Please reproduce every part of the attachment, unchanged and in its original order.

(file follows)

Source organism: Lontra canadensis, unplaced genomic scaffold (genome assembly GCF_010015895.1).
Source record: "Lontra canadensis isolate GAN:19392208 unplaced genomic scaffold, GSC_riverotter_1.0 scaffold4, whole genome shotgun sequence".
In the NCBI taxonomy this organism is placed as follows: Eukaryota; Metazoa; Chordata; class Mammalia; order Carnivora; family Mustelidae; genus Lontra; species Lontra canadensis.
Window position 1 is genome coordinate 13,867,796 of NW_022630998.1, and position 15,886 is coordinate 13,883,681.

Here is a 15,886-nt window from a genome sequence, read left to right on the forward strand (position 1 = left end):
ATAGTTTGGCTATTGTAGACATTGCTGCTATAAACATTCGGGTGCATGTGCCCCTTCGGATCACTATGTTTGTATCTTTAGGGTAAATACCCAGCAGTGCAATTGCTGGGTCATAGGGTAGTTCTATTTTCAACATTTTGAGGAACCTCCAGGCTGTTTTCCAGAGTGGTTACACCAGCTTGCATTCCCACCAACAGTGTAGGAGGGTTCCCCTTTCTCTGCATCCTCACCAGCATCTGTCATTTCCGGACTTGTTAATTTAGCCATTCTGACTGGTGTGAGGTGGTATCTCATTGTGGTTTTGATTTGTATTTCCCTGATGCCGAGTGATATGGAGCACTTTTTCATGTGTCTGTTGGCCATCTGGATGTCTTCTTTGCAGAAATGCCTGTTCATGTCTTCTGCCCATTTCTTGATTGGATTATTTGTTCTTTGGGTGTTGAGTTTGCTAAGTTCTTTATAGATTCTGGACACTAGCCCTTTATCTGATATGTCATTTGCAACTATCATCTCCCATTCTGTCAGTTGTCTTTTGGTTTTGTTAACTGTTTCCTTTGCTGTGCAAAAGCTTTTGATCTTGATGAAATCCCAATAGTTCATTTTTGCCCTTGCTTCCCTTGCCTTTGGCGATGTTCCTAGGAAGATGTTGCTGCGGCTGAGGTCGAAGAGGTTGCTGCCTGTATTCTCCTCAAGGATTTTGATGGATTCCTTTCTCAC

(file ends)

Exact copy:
Source organism: Lontra canadensis, unplaced genomic scaffold (genome assembly GCF_010015895.1).
Source record: "Lontra canadensis isolate GAN:19392208 unplaced genomic scaffold, GSC_riverotter_1.0 scaffold4, whole genome shotgun sequence".
In the NCBI taxonomy this organism is placed as follows: Eukaryota; Metazoa; Chordata; class Mammalia; order Carnivora; family Mustelidae; genus Lontra; species Lontra canadensis.
Window position 1 is genome coordinate 13,867,796 of NW_022630998.1, and position 15,886 is coordinate 13,883,681.

Here is a 15,886-nt window from a genome sequence, read left to right on the forward strand (position 1 = left end):
ATAGTTTGGCTATTGTAGACATTGCTGCTATAAACATTCGGGTGCATGTGCCCCTTCGGATCACTATGTTTGTATCTTTAGGGTAAATACCCAGCAGTGCAATTGCTGGGTCATAGGGTAGTTCTATTTTCAACATTTTGAGGAACCTCCAGGCTGTTTTCCAGAGTGGTTACACCAGCTTGCATTCCCACCAACAGTGTAGGAGGGTTCCCCTTTCTCTGCATCCTCACCAGCATCTGTCATTTCCGGACTTGTTAATTTAGCCATTCTGACTGGTGTGAGGTGGTATCTCATTGTGGTTTTGATTTGTATTTCCCTGATGCCGAGTGATATGGAGCACTTTTTCATGTGTCTGTTGGCCATCTGGATGTCTTCTTTGCAGAAATGCCTGTTCATGTCTTCTGCCCATTTCTTGATTGGATTATTTGTTCTTTGGGTGTTGAGTTTGCTAAGTTCTTTATAGATTCTGGACACTAGCCCTTTATCTGATATGTCATTTGCAACTATCATCTCCCATTCTGTCAGTTGTCTTTTGGTTTTGTTAACTGTTTCCTTTGCTGTGCAAAAGCTTTTGATCTTGATGAAATCCCAATAGTTCATTTTTGCCCTTGCTTCCCTTGCCTTTGGCGATGTTCCTAGGAAGATGTTGCTGCGGCTGAGGTCGAAGAGGTTGCTGCCTGTATTCTCCTCAAGGATTTTGATGGATTCCTTTCTCAC